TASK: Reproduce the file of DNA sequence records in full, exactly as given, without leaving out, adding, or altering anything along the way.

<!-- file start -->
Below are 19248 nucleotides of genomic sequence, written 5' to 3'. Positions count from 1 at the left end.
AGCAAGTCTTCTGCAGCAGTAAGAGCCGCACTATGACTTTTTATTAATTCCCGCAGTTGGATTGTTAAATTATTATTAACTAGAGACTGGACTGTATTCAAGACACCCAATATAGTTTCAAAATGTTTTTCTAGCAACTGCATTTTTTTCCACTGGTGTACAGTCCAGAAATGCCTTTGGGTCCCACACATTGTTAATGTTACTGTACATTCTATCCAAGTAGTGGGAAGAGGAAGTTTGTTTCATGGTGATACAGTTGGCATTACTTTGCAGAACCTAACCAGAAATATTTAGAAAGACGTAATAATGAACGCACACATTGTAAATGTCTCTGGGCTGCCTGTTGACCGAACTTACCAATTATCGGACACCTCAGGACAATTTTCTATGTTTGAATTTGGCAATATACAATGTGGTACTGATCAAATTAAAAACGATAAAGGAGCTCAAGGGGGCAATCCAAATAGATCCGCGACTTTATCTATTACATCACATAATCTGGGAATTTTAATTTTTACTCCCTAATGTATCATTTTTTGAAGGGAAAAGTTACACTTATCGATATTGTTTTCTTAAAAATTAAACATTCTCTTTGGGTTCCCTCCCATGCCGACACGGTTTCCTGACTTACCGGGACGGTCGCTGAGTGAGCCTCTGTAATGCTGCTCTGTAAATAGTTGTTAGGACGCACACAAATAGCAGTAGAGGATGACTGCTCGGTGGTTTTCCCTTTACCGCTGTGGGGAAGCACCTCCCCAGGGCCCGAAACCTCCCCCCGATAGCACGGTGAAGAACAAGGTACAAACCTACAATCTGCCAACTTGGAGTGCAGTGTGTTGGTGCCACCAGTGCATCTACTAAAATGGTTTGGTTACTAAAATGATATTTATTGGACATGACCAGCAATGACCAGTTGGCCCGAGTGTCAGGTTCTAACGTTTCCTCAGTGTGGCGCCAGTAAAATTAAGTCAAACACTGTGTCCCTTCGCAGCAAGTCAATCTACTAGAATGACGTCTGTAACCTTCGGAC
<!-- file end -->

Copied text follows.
Below are 19248 nucleotides of genomic sequence, written 5' to 3'. Positions count from 1 at the left end.
AGCAAGTCTTCTGCAGCAGTAAGAGCCGCACTATGACTTTTTATTAATTCCCGCAGTTGGATTGTTAAATTATTATTAACTAGAGACTGGACTGTATTCAAGACACCCAATATAGTTTCAAAATGTTTTTCTAGCAACTGCATTTTTTTCCACTGGTGTACAGTCCAGAAATGCCTTTGGGTCCCACACATTGTTAATGTTACTGTACATTCTATCCAAGTAGTGGGAAGAGGAAGTTTGTTTCATGGTGATACAGTTGGCATTACTTTGCAGAACCTAACCAGAAATATTTAGAAAGACGTAATAATGAACGCACACATTGTAAATGTCTCTGGGCTGCCTGTTGACCGAACTTACCAATTATCGGACACCTCAGGACAATTTTCTATGTTTGAATTTGGCAATATACAATGTGGTACTGATCAAATTAAAAACGATAAAGGAGCTCAAGGGGGCAATCCAAATAGATCCGCGACTTTATCTATTACATCACATAATCTGGGAATTTTAATTTTTACTCCCTAATGTATCATTTTTTGAAGGGAAAAGTTACACTTATCGATATTGTTTTCTTAAAAATTAAACATTCTCTTTGGGTTCCCTCCCATGCCGACACGGTTTCCTGACTTACCGGGACGGTCGCTGAGTGAGCCTCTGTAATGCTGCTCTGTAAATAGTTGTTAGGACGCACACAAATAGCAGTAGAGGATGACTGCTCGGTGGTTTTCCCTTTACCGCTGTGGGGAAGCACCTCCCCAGGGCCCGAAACCTCCCCCCGATAGCACGGTGAAGAACAAGGTACAAACCTACAATCTGCCAACTTGGAGTGCAGTGTGTTGGTGCCACCAGTGCATCTACTAAAATGGTTTGGTTACTAAAATGATATTTATTGGACATGACCAGCAATGACCAGTTGGCCCGAGTGTCAGGTTCTAACGTTTCCTCAGTGTGGCGCCAGTAAAATTAAGTCAAACACTGTGTCCCTTCGCAGCAAGTCAATCTACTAGAATGACGTCTGTAACCTTCGGAC